Above: If you haven't noticed until now - The switchboard is housed inside an old barfridge. The clear front panel makes everything remarkably pretty, I think.
We stepped into the elevator cab, slid the cage door shut and pressed the up button. We heard the positive *THUNK* as the three-phase contacts drew in and the cab lifted off its bed and began its ascent. With nervous grins I opened the access side door while Kevin covered the E-Stop button. We watched the walls of the shaft moving past and saw the limit and redundant stop switches. Kevin was ready to press the E-Stop if the cab overshot the floor level. With our hearts in our mouths we watched the stop bar approached the limit switch. Then the bar was catching the switch lever. And the cab stopped. As planned! The electronic door strike embedded into the door frame unlocked and allowed our safe access out to the kitchen where we promptly shared a celebratory drink.
Below is a video of the whole thing coming together. Kevin is a bit awkward about being filmed, and I'm a bit awkward at filming. A wondrous combination but then again, the focus is on the elevator!
If you're wondering why Kevin has to press a button on the remote, it's because we had tinkered with the system a little and had forgot to master reset the control board.
Home Made Hydraulic Elevator from michael r on Vimeo.
Epilogue: So why not use a microcontroller?
I came into the project quite near its completion. Kevin had the elevator shaft as a feature when the house was being built. He had already installed the hydraulic ram, the elevator cab and close to all the buttons and switches. This also meant that cabling was already installed and I had to work with what was there. What was there happened to be 3-phase cabling for a 2kW motor running adjacent to the sensing lines such as those from buttons and limiting or reset switches. Induced voltage into these lines got as high as 3VRMS. Ideally, every line of every switch, button and light would have returned to the switchboard and could be controlled digitally by whatever microcontroller would be most convenient. In this way, all changes to the system could have just been controlled in code, not with hardware.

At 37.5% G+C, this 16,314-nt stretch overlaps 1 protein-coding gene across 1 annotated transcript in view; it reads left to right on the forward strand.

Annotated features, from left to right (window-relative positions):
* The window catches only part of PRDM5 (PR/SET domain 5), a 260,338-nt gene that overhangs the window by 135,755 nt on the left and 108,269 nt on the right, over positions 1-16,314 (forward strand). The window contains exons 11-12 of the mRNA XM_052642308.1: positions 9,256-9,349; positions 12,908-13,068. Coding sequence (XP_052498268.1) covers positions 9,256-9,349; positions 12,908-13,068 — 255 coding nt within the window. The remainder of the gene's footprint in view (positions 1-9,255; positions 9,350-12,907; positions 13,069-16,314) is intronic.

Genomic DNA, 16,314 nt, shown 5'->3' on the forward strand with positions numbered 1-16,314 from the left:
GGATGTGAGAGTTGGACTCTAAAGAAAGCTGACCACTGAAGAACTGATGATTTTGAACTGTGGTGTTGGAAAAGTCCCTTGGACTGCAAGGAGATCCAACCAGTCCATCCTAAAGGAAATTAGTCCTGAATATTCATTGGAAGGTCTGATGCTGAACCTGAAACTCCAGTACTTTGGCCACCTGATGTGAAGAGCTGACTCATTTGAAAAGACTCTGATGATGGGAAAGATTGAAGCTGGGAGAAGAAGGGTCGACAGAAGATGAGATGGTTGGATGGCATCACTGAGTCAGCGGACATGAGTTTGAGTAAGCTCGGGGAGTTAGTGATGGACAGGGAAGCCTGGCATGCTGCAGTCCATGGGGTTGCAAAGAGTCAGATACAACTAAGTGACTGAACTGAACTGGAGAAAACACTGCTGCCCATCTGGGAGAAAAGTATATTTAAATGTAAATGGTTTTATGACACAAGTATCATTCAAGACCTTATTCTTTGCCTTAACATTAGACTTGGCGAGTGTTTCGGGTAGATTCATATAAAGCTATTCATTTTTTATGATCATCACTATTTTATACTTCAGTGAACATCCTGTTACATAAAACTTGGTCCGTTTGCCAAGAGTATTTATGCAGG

1. Factor of safety: Commercial domestic elevators max out at 300kg or 660 pounds. Get three agerage sized men in that cab (myself, my father, kevin) and you fast approach this safe limit. The hydraulic ram is specced for carrying >at least 1000kg< on the edge of two metre tines. Thats heavier than the maximum number of people who could even fit in the thing!
2. When you stop pumping, the cab stops moving. Kevin mentioned that someone else in the neighbourhood had a cable elevator professionally installed. Three months later and the thing will not level properly, and if left at a single floor the cable flex means that the cab delevels further. With hydraulics - if you aren't pumping, or allowing fluid to escape; That cab is going nowhere. Ever. Hydraulics does have a much more limited range when compared to cable driven 'vators. However, the house is only two storeys and the cab only requires about 3.5 metres of travel. Back to the professionally installed job - What's worse is that the installers are nowhere to be found and apparently cannot be contacted to rectify the de-levelling problem. Having built the whole thing practically by himself, Kevin can make adjustments to switch positions or replace relays if any maintenance is ever requried. And as can be seen in the last few images of the page, my card has been taped into the switchbox - So I guess I'm in it for life!